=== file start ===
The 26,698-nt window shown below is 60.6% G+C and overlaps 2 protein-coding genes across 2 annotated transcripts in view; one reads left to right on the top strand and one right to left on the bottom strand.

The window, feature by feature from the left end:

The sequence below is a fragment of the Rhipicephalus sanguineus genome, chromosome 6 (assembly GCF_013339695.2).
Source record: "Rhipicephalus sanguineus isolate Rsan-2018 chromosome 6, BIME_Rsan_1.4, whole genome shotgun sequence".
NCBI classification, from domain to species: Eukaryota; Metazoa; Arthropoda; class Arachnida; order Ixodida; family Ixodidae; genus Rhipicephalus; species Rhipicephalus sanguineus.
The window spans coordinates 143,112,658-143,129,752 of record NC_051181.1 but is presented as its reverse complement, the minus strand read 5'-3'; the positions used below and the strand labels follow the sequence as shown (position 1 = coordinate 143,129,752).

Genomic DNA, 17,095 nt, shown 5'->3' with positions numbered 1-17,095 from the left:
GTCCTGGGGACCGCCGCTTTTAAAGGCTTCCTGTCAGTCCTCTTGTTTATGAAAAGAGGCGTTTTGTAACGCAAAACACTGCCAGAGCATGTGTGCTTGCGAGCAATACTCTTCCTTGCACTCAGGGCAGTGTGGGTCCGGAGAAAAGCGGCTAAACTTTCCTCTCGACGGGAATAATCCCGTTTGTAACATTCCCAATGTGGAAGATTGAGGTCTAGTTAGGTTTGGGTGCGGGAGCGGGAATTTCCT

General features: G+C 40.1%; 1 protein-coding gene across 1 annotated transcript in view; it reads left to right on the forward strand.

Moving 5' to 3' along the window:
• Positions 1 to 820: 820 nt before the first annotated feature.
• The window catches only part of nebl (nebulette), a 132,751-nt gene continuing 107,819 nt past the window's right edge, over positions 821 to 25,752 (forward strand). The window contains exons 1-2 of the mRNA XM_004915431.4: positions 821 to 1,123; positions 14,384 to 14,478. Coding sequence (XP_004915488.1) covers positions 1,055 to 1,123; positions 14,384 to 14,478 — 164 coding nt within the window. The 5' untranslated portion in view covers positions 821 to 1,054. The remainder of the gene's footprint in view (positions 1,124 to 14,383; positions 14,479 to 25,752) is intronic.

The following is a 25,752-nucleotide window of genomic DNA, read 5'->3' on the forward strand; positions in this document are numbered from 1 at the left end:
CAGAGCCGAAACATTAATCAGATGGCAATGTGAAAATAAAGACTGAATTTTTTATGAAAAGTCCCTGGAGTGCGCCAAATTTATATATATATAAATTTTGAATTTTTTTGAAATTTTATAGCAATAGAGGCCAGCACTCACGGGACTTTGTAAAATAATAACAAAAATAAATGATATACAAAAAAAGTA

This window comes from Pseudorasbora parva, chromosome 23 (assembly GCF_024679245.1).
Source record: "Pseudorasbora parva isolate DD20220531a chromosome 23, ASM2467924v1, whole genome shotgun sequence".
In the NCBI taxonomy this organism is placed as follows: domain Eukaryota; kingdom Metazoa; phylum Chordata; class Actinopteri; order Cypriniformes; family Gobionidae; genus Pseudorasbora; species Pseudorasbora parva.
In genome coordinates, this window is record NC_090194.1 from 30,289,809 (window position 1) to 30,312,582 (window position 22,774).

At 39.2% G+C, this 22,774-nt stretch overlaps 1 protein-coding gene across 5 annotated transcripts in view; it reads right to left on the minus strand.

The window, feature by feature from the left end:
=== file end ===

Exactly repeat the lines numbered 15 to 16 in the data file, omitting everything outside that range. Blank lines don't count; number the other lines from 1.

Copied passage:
This window comes from Pseudorasbora parva, chromosome 23 (assembly GCF_024679245.1).
Source record: "Pseudorasbora parva isolate DD20220531a chromosome 23, ASM2467924v1, whole genome shotgun sequence".